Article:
The Fata Morgana (the Hiding Hand)

"Every novel is the wreck of an idea."

People aren't motivated by details, stories of difficulty or understanding of complexity. They're motivated by big, attractive, simplistic pictures. If the people involved in any worthy endeavour know how much effort it was really going to take, how little reward it was really going to provide. If they knew what a "wreck" the finished product was going to be relative to the idea, they would never embark on the journey. Of course the "wreck" is infinitely preferable to the "idea" in some really important ways. It's real. It can really deliver value. Maybe that's good. Maybe it isn't. Maybe the vapourware was delivering more value for the people in charge that actually paltry value of the real working software every could.

Sufficiently Advanced Technology is Indistinguishable from Magic

Working software is magic. We're in the magic/working software business.

And then - because (alongside Negronis) I was listening to a lot of audiobooks about (Zen) Buddhism as a coping strategy, I actually got an idea for something new - a series of Koans about Agile and software development. I also really learned the real meaning of the Agile principles:

Individuals and Interactions of Processes and Tools

everybody but everybody thinks it's the other way round. Stop writing the email, stop adding that extra workflow state to Jira. Go talk to someone.

WORKING SOFTWARE over Detailed Documentation

I didn't emphasise this as much as I'd like to because I don't have the resource to carve it on the side of mountain Mount Rushmore-style.

Responding to Change over Following a Plan

the people who bleat most about having a plan are the people who have absolutely no fucking plan. Actually, when people keep asking you for a plan, this is code for "I have no ability to manage anything, please help me." And keep a note of all the changes - keep a daily Scrum Master Log. If if cheers you up to pretend you're William Shatner, well then, knock yourself out. Other culture is available.

Customer Collaboration over Contract Negotiation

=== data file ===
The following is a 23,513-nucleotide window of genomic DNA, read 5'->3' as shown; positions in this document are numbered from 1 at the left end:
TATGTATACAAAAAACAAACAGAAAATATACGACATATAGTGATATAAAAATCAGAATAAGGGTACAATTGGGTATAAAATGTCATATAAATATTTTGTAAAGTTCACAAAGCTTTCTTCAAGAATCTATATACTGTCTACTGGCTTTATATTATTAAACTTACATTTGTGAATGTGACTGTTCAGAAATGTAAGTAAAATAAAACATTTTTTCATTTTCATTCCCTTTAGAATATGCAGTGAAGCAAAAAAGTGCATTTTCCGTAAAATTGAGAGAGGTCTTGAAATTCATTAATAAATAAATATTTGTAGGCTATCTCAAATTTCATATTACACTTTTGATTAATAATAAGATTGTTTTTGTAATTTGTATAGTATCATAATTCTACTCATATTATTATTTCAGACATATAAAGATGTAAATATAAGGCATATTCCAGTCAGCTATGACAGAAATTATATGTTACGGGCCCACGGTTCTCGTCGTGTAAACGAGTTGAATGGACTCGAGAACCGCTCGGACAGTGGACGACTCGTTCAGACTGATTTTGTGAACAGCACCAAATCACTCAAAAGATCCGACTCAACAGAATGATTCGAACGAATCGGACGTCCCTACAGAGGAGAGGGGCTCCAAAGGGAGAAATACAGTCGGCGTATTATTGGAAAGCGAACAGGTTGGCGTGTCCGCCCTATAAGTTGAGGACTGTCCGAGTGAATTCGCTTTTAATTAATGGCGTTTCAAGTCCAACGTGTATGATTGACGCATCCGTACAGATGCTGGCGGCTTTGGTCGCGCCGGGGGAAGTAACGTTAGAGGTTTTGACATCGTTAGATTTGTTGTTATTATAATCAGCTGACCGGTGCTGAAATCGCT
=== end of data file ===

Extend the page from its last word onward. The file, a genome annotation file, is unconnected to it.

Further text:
Your job is to act as a techo cupid. You have to get your customer, your real* customer to fall in love with the working software, once they've done that, it's not going to matter what's in the contract*.

So what's the title of this rant about? Well, I came across a link to some IBM-developed application that assesses your personality based on your prose. It doesn't think much of me. If I put in roughly half a year's diary writing (all it can take) it spits out stuff like this:

You are intermittent: you have a hard time sticking with difficult tasks for a long period of time.

Well. Hmmph. Maybe. But is that what successful people do - stick with difficult tasks? Is it really? Oh sure, that's what it says they do in the self-help books, but is it really what they do? What about sociopaths? Don't they achieve success a lot of the time by jumping from one project another? What is life? Is it poker - adopting strategies to cope with imperfect knowledge and randomness? Or is it chess - the harder you think about, the more you analyse all the possibilities, the more likely you are to succeed. Or is it some hopelessly opaque mix of the two, where you can never really tell what the right move will be - whether you should hold on for a draw or fold?

Obviously I wouldn't be going on about this if I weren't stung by this comment in some way. I would like to finish a book. And I'm wondering if writing these Agile Koans might be one way of doing that.

And this:

You are unconcerned with art: you are less concerned with artistic or creative activities than most people who participated in our surveys.

I think it's just upset because I don't like Star Trek.